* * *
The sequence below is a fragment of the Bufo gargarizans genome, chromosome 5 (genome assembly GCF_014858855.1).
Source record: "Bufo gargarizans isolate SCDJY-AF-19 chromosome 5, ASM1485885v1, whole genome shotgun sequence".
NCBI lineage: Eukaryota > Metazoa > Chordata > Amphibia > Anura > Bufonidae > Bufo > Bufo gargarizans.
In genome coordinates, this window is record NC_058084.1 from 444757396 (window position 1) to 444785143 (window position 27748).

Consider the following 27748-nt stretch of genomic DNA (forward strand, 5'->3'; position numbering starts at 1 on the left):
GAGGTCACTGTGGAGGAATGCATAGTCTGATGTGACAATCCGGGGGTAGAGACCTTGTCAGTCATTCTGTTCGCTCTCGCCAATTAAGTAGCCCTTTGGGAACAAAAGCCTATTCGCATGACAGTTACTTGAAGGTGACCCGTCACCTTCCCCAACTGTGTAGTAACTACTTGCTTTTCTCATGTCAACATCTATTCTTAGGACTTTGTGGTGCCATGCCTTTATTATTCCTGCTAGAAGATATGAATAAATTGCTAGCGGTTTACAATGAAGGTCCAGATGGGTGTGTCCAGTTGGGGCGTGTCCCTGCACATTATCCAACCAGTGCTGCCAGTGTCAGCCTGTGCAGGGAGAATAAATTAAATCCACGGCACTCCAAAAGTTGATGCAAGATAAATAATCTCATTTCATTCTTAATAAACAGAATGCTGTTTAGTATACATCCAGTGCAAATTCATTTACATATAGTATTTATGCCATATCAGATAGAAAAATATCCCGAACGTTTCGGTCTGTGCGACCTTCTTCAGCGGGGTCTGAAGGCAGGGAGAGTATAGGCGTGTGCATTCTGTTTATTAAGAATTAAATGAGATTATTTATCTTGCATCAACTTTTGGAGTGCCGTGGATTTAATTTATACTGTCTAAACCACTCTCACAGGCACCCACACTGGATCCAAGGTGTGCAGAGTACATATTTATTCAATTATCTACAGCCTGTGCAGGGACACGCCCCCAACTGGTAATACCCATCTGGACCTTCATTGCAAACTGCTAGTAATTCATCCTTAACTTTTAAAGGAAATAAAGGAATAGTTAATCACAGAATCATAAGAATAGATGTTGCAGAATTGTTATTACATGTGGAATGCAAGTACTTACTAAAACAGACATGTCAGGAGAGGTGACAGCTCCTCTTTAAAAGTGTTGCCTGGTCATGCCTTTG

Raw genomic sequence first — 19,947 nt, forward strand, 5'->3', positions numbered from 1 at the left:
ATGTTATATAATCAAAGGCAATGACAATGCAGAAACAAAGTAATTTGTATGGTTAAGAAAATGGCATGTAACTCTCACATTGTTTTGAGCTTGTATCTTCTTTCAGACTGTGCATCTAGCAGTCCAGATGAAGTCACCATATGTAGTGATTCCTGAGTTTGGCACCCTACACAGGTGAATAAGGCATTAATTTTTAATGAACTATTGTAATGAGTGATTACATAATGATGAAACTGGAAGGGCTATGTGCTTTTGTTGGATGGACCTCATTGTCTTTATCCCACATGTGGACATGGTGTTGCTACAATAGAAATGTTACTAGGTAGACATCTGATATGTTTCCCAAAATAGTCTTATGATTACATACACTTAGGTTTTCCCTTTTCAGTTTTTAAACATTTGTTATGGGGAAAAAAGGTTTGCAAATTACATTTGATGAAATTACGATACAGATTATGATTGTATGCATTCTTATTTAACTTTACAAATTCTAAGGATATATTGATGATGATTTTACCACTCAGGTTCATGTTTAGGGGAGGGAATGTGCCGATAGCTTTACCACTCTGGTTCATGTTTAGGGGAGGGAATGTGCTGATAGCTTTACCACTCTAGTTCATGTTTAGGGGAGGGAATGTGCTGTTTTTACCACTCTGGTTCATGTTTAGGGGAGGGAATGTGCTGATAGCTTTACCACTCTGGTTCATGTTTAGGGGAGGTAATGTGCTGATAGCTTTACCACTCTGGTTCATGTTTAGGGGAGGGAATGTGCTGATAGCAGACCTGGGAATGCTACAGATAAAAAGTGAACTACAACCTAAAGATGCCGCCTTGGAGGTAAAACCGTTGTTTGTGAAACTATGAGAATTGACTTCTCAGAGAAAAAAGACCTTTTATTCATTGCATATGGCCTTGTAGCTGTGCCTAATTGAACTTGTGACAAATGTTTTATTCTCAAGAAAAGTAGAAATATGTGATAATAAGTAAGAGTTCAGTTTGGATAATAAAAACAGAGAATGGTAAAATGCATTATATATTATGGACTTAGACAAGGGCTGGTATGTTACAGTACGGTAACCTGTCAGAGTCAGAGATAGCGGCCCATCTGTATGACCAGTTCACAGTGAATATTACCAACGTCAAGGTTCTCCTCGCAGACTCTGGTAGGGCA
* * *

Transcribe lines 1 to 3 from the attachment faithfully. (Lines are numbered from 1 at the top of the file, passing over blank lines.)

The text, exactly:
The sequence below is a fragment of the Bufo gargarizans genome, chromosome 5 (genome assembly GCF_014858855.1).
Source record: "Bufo gargarizans isolate SCDJY-AF-19 chromosome 5, ASM1485885v1, whole genome shotgun sequence".
NCBI lineage: Eukaryota > Metazoa > Chordata > Amphibia > Anura > Bufonidae > Bufo > Bufo gargarizans.